That is the best summation of the situation I have seen. It accurately represents the basis of the leagues argument and what will have to happen in the aftermath. Except, if the league loses, one can’t tell if the the simple majority requirement will be left in tact. Remember, the court will have to rule that the transfer provision is illegal. It is possible then, that the simple majority could be tossed too.

“According to court filings, Mr. Moyes was concerned the NHL would seize the team on May 1 if he did not deliver “a reasonable proposal for the disposition of or investment in the franchise acceptable to the NHL. Last November, Mr. Moyes notified the NHL’s head office that he would no longer fund the team’s operating losses. As a result, the league stepped in and provided funds, known as priority advances, through an advance payment of US$31.4-million, which is a total based on what the team would have likely been entitled to receive from its share of the NHL’s television revenues for last season. On Feb. 24, 2009, court filings reveal, the NHL notified Mr. Moyes that it was no longer going to extend money through the priority advance. Instead, the Coyotes secured an unlimited line of credit from the league. To date, the team owes the NHL US$13.4-million, including interest which is due on demand, and the league could refuse to extend further financing. As a result, Mr. Moyes and his partners hired Citi Private Bank Group and Scudder Law Firm P.C. to find other sources of capital, or a possible buyer because the franchise “will go dark.”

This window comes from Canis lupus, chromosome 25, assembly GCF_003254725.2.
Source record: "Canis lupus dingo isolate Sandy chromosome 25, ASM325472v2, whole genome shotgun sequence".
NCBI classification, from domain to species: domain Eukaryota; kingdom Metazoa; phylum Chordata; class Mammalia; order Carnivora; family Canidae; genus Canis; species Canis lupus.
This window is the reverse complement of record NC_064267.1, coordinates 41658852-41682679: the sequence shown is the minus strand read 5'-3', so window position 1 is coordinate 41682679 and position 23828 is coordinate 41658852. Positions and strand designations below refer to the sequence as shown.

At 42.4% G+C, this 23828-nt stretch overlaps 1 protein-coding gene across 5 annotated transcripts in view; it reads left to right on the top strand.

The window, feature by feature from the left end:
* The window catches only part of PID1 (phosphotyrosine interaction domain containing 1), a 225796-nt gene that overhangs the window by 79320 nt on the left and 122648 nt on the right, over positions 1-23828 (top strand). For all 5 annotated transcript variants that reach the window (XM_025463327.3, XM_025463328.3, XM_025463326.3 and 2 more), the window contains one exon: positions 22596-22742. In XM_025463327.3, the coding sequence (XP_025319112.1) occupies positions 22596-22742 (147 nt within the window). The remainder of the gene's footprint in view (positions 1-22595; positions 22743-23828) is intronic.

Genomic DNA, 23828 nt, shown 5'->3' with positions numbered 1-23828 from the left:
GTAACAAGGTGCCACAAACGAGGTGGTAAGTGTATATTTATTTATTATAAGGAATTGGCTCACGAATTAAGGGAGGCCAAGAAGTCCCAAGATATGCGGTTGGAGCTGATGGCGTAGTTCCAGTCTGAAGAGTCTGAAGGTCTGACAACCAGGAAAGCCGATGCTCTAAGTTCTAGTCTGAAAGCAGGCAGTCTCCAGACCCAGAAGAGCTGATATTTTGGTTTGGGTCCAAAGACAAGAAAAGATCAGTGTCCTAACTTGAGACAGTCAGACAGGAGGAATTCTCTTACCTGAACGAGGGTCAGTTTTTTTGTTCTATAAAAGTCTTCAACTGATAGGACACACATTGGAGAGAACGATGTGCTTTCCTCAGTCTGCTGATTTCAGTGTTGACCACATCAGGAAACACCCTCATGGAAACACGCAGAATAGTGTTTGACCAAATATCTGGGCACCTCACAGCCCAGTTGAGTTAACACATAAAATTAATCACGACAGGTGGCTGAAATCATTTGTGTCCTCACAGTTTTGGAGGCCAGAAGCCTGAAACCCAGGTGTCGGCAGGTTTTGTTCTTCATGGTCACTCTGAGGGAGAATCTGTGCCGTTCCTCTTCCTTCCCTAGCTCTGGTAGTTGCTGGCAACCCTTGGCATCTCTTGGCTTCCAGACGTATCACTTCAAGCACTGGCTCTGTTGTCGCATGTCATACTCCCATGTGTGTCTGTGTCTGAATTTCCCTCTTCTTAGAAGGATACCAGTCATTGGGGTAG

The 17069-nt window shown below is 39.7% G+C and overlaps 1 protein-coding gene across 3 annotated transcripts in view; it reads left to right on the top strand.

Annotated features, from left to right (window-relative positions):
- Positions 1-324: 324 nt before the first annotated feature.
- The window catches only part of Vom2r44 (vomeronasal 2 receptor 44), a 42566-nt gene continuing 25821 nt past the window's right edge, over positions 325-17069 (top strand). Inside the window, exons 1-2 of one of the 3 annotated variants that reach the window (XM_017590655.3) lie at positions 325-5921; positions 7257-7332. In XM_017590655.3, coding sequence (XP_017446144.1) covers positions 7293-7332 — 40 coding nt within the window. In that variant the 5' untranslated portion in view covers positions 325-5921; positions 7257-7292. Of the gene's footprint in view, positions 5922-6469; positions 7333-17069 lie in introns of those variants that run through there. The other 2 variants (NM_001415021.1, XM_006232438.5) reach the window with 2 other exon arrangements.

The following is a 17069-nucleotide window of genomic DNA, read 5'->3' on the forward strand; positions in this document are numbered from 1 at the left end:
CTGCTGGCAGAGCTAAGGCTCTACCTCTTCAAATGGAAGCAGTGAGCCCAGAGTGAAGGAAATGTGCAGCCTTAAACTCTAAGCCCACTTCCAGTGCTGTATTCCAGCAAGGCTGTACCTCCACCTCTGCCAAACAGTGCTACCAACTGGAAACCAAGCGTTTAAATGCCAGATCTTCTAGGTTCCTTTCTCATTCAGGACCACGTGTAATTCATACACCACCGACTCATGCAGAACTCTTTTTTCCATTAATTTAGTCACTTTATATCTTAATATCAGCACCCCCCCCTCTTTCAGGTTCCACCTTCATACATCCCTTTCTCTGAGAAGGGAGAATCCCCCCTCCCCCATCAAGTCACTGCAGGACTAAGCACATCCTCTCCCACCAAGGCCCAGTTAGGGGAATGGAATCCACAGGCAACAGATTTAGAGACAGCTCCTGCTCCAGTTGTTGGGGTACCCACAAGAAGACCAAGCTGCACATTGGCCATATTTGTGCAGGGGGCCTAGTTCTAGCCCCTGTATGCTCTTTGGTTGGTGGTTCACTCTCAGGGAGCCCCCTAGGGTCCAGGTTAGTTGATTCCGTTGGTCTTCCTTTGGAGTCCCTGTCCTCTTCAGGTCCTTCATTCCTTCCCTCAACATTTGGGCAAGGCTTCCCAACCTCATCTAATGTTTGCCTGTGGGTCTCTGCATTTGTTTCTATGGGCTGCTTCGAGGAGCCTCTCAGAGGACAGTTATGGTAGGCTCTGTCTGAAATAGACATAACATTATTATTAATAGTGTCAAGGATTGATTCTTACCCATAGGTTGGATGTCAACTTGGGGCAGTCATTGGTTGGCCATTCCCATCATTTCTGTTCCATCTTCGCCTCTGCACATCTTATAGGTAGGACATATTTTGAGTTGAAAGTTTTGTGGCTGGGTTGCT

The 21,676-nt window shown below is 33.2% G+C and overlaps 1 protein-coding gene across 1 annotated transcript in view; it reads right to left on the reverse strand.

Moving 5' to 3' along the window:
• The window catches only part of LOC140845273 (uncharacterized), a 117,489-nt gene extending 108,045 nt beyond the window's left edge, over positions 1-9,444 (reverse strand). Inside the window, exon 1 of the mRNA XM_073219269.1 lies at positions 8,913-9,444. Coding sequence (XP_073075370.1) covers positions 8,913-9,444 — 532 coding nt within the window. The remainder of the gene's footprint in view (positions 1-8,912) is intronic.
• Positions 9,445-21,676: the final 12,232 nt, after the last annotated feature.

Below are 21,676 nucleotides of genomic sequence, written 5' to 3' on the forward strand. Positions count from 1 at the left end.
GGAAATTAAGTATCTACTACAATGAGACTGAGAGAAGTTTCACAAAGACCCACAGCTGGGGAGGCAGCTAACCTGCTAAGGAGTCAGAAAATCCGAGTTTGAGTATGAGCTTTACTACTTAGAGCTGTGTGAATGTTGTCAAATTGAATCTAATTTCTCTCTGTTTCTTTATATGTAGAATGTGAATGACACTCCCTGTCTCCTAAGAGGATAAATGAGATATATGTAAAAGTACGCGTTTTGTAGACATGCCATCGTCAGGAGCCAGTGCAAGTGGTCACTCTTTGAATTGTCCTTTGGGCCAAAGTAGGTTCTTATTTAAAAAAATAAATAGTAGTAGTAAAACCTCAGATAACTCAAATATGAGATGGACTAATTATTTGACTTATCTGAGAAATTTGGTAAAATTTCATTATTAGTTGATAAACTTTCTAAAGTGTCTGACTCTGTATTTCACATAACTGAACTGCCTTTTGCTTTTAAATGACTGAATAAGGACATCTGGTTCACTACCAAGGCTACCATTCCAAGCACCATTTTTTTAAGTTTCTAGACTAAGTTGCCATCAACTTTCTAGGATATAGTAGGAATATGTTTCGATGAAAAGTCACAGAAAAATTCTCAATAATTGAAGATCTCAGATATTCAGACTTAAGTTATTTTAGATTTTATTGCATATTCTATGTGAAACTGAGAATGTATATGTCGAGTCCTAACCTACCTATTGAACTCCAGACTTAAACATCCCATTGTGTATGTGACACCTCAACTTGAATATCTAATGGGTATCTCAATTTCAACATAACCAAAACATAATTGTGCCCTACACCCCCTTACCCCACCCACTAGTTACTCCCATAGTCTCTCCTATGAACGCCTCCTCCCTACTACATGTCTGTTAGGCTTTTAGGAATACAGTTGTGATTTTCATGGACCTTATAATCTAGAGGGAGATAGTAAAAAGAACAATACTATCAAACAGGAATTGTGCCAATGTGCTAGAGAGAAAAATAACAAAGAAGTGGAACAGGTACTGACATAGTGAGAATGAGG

So all this is going on while the Commissioner is telling people that all is well in the world. That, my friends is why the press sharks are circling. Forever, we have heard rumblings that things were bad all over. He denied them. Rumblings are just that until there is evidence. Now there is evidence. As we all know the saying goes, if you get lying, it is inevitable that the next question will be what else are you lying about and therefore your credibility is shot.